Note that OBLIC is not affiliated with LexisNexis or Thompson Reuters and does not take a position on the use of any specific propriety research tool. The above is for informational purposes only.
Given the cautions and opportunities developing over the last year, we offer some practical best-practice guidance for small and mid-size law firms:
1. Stay informed about emerging technology – both the opportunities and advantages offered by its use as well as the risks and pitfalls. Remember our Rules of Professional Conduct encourage continuing study of technological trends. (RPC 1.1 Comment ).
2. Prioritize confidentiality of sensitive client information and data privacy. Protecting sensitive client information should remain a top concern for attorneys.
- Employ cybersecurity basics such as screen locks, strong passwords, and multifactor authentication;
- Closely review and vet vendors’ data privacy provisions;
- Consider whether collecting or storing sensitive data such as social security numbers is necessary and schedule the removal of that information (such as scanned copies of tax returns or financial records) as soon as it is no longer necessary. (RPC 1.6).
3. Any outputs created by AI tools must have attorney-oversight and critical review. See Mata v. Avianca as discussed in our July 24, 2023 OBLIC Alert.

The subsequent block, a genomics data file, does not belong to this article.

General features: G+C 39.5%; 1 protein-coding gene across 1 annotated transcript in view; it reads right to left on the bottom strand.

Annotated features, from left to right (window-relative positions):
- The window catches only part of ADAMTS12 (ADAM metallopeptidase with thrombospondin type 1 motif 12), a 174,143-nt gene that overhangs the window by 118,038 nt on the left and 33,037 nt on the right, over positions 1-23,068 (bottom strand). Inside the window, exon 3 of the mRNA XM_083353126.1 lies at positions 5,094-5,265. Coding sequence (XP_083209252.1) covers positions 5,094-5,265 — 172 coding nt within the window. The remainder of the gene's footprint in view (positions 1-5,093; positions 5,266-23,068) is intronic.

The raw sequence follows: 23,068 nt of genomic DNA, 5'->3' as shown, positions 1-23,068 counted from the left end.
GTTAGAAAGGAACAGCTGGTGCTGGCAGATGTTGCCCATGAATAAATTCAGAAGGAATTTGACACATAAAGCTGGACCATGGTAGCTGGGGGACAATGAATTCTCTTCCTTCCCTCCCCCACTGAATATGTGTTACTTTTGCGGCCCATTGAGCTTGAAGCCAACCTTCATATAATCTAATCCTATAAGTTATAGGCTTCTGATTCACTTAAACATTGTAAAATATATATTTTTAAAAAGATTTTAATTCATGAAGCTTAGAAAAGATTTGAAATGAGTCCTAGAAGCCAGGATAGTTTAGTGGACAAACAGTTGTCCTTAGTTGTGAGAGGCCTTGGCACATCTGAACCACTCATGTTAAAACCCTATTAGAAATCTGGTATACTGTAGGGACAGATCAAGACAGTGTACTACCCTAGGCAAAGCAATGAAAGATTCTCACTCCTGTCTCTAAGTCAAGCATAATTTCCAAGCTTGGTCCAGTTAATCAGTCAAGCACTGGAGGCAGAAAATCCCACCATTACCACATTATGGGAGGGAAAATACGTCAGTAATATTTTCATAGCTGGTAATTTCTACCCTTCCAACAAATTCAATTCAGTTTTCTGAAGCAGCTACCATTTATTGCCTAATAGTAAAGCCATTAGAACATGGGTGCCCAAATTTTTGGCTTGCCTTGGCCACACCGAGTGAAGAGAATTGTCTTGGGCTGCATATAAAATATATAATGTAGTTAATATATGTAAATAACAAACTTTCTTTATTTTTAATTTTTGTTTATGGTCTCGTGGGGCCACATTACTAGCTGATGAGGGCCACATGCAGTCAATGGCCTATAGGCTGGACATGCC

4. Create internal office AI Use Policy. An AI Use Policy may include:
- disclosure of use of AI tools or applications to clients;
- oversight and review of all output from AI tools;
- prevent disclosure of sensitive client information into non-secure AI tools, or limit which AI tools or applications are used by the firm;
- only deploy AI tools that manifest explainability, the ability to justify or explain how the AI tool generated its response.
Law firms large and small across the country are ramping up their use of semi-autonomous processing to streamline their practices, assist with document or contract review, and draft and research legal matters. While many of these AI tools have been in use for the last several years, the leap forward with generative AI presents opportunities and risks to be regularly evaluated by lawyers.
We look forward to continuing to offer guidance and welcome your input on these topics, especially as it relates to the development of AI Use Policies in your firms.
Natural Language Processing applications like ChatGPT, Google’s Bard AI, and Meta’s LLaMa have advanced the ability of computer processing to generate human-like written responses to prompts. (5/24/23)
Two lawyers were sanctioned for their unfortunate misuse of ChatGPT in a New York case. (7/24/23)
The judicial system is playing a role in AI generation, with recent rulings that may have a regulating effect. (9/14/23)
|Gretchen K. Mote, Esq.
Director of Loss Prevention
Ohio Bar Liability Insurance Co.
|Merisa K. Bowers, Esq.
Loss Prevention Counsel
Ohio Bar Liability Insurance Co.
This information is made available solely for loss prevention purposes, which may include claim prevention techniques designed to minimize the likelihood of incurring a claim for legal malpractice. This information does not establish, report, or create the standard of care for attorneys. The material is not a complete analysis of the topic and should not be construed as providing legal advice. Please conduct your own appropriate legal research in this area. If you have questions about this email’s content and are an OBLIC policyholder, please contact us using the information above.